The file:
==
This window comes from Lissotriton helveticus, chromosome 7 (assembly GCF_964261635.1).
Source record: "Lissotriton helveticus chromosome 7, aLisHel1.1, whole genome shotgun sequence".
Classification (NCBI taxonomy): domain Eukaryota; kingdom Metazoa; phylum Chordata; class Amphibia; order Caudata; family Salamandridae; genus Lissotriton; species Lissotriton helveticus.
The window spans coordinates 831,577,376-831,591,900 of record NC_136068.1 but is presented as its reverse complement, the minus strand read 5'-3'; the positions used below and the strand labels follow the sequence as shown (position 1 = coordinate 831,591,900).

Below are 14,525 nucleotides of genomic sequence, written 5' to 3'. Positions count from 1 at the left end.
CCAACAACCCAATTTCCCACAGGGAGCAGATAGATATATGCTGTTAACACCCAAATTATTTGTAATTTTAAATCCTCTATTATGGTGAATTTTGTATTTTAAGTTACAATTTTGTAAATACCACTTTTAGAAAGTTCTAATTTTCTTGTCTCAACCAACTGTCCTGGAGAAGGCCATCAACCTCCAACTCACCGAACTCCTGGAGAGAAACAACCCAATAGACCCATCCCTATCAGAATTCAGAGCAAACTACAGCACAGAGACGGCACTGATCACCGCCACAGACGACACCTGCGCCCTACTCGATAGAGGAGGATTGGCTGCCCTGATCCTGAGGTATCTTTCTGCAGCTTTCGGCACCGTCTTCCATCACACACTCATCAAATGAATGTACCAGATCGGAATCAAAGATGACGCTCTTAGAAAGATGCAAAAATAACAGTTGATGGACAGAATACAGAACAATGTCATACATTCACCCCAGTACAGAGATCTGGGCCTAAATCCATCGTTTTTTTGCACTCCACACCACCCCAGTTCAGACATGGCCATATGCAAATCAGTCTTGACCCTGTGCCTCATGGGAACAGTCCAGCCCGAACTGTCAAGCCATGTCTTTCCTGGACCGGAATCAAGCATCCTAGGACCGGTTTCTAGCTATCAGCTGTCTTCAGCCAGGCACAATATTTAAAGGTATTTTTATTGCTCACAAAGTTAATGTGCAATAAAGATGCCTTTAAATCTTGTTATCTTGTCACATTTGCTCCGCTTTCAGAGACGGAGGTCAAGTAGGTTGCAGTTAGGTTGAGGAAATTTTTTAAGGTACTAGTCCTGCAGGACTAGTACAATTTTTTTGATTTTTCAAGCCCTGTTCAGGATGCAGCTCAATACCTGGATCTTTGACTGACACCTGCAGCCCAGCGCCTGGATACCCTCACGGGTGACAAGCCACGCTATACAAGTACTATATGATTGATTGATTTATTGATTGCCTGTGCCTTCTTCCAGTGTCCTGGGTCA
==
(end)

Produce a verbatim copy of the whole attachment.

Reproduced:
This window comes from Lissotriton helveticus, chromosome 7 (assembly GCF_964261635.1).
Source record: "Lissotriton helveticus chromosome 7, aLisHel1.1, whole genome shotgun sequence".
Classification (NCBI taxonomy): domain Eukaryota; kingdom Metazoa; phylum Chordata; class Amphibia; order Caudata; family Salamandridae; genus Lissotriton; species Lissotriton helveticus.
The window spans coordinates 831,577,376-831,591,900 of record NC_136068.1 but is presented as its reverse complement, the minus strand read 5'-3'; the positions used below and the strand labels follow the sequence as shown (position 1 = coordinate 831,591,900).

Below are 14,525 nucleotides of genomic sequence, written 5' to 3'. Positions count from 1 at the left end.
CCAACAACCCAATTTCCCACAGGGAGCAGATAGATATATGCTGTTAACACCCAAATTATTTGTAATTTTAAATCCTCTATTATGGTGAATTTTGTATTTTAAGTTACAATTTTGTAAATACCACTTTTAGAAAGTTCTAATTTTCTTGTCTCAACCAACTGTCCTGGAGAAGGCCATCAACCTCCAACTCACCGAACTCCTGGAGAGAAACAACCCAATAGACCCATCCCTATCAGAATTCAGAGCAAACTACAGCACAGAGACGGCACTGATCACCGCCACAGACGACACCTGCGCCCTACTCGATAGAGGAGGATTGGCTGCCCTGATCCTGAGGTATCTTTCTGCAGCTTTCGGCACCGTCTTCCATCACACACTCATCAAATGAATGTACCAGATCGGAATCAAAGATGACGCTCTTAGAAAGATGCAAAAATAACAGTTGATGGACAGAATACAGAACAATGTCATACATTCACCCCAGTACAGAGATCTGGGCCTAAATCCATCGTTTTTTTGCACTCCACACCACCCCAGTTCAGACATGGCCATATGCAAATCAGTCTTGACCCTGTGCCTCATGGGAACAGTCCAGCCCGAACTGTCAAGCCATGTCTTTCCTGGACCGGAATCAAGCATCCTAGGACCGGTTTCTAGCTATCAGCTGTCTTCAGCCAGGCACAATATTTAAAGGTATTTTTATTGCTCACAAAGTTAATGTGCAATAAAGATGCCTTTAAATCTTGTTATCTTGTCACATTTGCTCCGCTTTCAGAGACGGAGGTCAAGTAGGTTGCAGTTAGGTTGAGGAAATTTTTTAAGGTACTAGTCCTGCAGGACTAGTACAATTTTTTTGATTTTTCAAGCCCTGTTCAGGATGCAGCTCAATACCTGGATCTTTGACTGACACCTGCAGCCCAGCGCCTGGATACCCTCACGGGTGACAAGCCACGCTATACAAGTACTATATGATTGATTGATTTATTGATTGCCTGTGCCTTCTTCCAGTGTCCTGGGTCA